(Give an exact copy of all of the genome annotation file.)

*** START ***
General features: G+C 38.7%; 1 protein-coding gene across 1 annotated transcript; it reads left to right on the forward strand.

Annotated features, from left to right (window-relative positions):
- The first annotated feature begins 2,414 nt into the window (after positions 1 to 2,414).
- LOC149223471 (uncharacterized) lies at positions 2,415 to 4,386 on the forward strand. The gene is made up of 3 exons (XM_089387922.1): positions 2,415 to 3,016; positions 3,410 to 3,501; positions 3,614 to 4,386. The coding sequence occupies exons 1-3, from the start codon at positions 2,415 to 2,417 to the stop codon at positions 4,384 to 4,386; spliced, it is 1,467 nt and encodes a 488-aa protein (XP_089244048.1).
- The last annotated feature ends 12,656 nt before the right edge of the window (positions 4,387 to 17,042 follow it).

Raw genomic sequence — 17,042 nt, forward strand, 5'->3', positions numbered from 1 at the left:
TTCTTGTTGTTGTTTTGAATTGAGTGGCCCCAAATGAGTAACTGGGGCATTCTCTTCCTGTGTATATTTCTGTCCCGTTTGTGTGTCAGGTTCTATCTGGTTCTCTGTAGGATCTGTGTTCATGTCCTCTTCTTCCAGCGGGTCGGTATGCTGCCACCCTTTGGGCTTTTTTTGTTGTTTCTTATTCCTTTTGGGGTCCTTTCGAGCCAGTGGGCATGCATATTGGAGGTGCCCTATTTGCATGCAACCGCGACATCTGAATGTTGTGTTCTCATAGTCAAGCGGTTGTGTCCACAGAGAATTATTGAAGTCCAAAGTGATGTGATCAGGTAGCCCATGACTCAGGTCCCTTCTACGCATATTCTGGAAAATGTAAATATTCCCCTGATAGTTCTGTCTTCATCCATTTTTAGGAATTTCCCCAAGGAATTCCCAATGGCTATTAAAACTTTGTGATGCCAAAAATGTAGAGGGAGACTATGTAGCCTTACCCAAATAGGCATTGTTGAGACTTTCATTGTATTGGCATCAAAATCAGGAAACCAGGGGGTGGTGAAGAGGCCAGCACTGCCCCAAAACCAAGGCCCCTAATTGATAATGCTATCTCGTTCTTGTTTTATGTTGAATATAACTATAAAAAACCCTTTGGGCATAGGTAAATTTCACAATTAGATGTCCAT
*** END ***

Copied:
General features: G+C 38.7%; 1 protein-coding gene across 1 annotated transcript; it reads left to right on the forward strand.

Annotated features, from left to right (window-relative positions):
- The first annotated feature begins 2,414 nt into the window (after positions 1 to 2,414).
- LOC149223471 (uncharacterized) lies at positions 2,415 to 4,386 on the forward strand. The gene is made up of 3 exons (XM_089387922.1): positions 2,415 to 3,016; positions 3,410 to 3,501; positions 3,614 to 4,386. The coding sequence occupies exons 1-3, from the start codon at positions 2,415 to 2,417 to the stop codon at positions 4,384 to 4,386; spliced, it is 1,467 nt and encodes a 488-aa protein (XP_089244048.1).
- The last annotated feature ends 12,656 nt before the right edge of the window (positions 4,387 to 17,042 follow it).

Raw genomic sequence — 17,042 nt, forward strand, 5'->3', positions numbered from 1 at the left:
TTCTTGTTGTTGTTTTGAATTGAGTGGCCCCAAATGAGTAACTGGGGCATTCTCTTCCTGTGTATATTTCTGTCCCGTTTGTGTGTCAGGTTCTATCTGGTTCTCTGTAGGATCTGTGTTCATGTCCTCTTCTTCCAGCGGGTCGGTATGCTGCCACCCTTTGGGCTTTTTTTGTTGTTTCTTATTCCTTTTGGGGTCCTTTCGAGCCAGTGGGCATGCATATTGGAGGTGCCCTATTTGCATGCAACCGCGACATCTGAATGTTGTGTTCTCATAGTCAAGCGGTTGTGTCCACAGAGAATTATTGAAGTCCAAAGTGATGTGATCAGGTAGCCCATGACTCAGGTCCCTTCTACGCATATTCTGGAAAATGTAAATATTCCCCTGATAGTTCTGTCTTCATCCATTTTTAGGAATTTCCCCAAGGAATTCCCAATGGCTATTAAAACTTTGTGATGCCAAAAATGTAGAGGGAGACTATGTAGCCTTACCCAAATAGGCATTGTTGAGACTTTCATTGTATTGGCATCAAAATCAGGAAACCAGGGGGTGGTGAAGAGGCCAGCACTGCCCCAAAACCAAGGCCCCTAATTGATAATGCTATCTCGTTCTTGTTTTATGTTGAATATAACTATAAAAAACCCTTTGGGCATAGGTAAATTTCACAATTAGATGTCCAT